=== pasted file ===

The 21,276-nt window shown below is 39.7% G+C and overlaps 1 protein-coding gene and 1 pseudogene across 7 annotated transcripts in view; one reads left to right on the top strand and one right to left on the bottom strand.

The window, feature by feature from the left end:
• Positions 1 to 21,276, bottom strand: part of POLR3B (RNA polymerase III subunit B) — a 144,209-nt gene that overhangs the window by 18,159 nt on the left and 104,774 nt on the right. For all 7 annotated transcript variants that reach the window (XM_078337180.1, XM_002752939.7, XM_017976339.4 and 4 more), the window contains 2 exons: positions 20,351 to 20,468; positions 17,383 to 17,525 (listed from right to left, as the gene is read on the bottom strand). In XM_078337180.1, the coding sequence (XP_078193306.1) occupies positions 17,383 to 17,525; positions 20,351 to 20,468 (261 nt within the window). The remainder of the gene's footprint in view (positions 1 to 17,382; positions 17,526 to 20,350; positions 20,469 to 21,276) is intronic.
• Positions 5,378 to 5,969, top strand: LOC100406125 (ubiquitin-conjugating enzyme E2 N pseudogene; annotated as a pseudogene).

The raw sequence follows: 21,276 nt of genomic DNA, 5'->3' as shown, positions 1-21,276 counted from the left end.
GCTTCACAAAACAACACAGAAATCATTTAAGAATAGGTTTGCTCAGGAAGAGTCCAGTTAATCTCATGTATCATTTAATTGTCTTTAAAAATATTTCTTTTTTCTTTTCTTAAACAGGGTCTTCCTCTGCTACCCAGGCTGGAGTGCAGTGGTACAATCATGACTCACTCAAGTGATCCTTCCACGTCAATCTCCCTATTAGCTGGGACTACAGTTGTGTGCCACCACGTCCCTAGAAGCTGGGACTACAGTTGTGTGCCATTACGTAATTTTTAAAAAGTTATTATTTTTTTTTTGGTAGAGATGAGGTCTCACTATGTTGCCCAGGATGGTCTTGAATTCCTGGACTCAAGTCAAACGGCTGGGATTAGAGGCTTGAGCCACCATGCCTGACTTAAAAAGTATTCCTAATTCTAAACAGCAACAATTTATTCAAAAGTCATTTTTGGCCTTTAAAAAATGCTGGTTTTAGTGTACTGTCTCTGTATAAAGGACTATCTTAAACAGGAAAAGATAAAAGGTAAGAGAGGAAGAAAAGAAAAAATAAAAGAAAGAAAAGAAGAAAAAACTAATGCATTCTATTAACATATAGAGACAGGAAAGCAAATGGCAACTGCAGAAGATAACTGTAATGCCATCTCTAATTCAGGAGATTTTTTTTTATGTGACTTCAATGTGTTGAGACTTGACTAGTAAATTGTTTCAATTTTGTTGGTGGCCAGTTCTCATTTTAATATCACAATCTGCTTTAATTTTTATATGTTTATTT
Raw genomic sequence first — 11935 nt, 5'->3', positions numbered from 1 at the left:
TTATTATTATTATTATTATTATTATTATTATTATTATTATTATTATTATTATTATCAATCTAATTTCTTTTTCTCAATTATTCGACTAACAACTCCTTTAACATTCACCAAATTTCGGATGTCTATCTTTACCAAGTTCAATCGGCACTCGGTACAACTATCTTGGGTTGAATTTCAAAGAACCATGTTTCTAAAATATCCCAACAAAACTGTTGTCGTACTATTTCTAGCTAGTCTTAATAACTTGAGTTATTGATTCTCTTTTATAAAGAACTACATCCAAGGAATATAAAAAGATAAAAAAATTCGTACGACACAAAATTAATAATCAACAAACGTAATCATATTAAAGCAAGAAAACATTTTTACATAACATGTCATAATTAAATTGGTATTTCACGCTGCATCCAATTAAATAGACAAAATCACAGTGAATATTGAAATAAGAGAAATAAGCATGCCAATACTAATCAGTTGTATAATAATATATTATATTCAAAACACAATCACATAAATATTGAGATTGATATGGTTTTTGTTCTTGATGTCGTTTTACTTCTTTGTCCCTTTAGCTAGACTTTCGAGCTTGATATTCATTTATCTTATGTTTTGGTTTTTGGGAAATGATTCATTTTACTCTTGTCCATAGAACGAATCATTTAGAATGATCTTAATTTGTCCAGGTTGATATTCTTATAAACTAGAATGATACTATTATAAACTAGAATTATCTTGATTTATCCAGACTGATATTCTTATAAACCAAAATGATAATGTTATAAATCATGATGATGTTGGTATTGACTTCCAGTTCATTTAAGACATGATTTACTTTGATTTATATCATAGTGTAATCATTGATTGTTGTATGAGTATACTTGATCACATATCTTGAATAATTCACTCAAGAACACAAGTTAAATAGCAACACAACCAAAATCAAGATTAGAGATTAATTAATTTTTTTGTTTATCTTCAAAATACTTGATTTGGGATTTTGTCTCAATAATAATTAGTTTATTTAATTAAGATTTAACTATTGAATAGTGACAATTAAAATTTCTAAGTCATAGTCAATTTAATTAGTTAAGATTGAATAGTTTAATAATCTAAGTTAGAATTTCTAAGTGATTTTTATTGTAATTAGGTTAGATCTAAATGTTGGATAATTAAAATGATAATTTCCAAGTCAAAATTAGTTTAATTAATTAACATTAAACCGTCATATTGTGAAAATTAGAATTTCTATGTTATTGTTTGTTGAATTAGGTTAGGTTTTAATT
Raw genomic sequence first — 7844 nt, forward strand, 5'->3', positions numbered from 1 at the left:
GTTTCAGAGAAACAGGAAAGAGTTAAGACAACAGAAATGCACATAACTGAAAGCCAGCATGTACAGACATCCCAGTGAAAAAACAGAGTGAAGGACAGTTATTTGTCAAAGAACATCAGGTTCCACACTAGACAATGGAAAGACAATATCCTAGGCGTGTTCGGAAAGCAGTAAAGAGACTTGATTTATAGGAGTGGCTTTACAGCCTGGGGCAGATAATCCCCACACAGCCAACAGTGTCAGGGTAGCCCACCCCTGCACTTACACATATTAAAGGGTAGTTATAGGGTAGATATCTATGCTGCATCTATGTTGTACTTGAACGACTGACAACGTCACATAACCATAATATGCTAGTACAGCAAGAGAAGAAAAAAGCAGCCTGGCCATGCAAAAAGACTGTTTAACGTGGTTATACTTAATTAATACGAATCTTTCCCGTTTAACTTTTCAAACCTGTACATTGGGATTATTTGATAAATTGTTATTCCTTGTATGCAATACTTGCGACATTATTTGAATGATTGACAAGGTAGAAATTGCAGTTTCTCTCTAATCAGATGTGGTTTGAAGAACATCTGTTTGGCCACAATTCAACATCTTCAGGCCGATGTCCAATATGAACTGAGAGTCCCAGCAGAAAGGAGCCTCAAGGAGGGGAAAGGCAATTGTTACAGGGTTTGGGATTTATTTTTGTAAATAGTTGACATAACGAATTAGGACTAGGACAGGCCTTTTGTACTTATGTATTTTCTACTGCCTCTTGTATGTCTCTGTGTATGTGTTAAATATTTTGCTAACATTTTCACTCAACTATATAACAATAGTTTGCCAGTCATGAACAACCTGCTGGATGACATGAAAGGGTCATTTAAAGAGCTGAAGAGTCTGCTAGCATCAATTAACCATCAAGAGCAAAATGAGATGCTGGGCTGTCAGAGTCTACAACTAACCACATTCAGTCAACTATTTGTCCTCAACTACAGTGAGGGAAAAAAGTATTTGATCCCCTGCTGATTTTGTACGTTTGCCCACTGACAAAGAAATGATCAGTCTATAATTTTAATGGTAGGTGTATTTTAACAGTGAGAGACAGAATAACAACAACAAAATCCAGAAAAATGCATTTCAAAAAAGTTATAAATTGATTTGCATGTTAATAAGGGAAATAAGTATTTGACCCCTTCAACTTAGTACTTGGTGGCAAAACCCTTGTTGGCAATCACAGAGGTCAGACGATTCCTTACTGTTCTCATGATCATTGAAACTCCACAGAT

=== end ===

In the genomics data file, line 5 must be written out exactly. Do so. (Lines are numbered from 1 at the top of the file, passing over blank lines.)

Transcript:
The raw sequence follows: 21,276 nt of genomic DNA, 5'->3' as shown, positions 1-21,276 counted from the left end.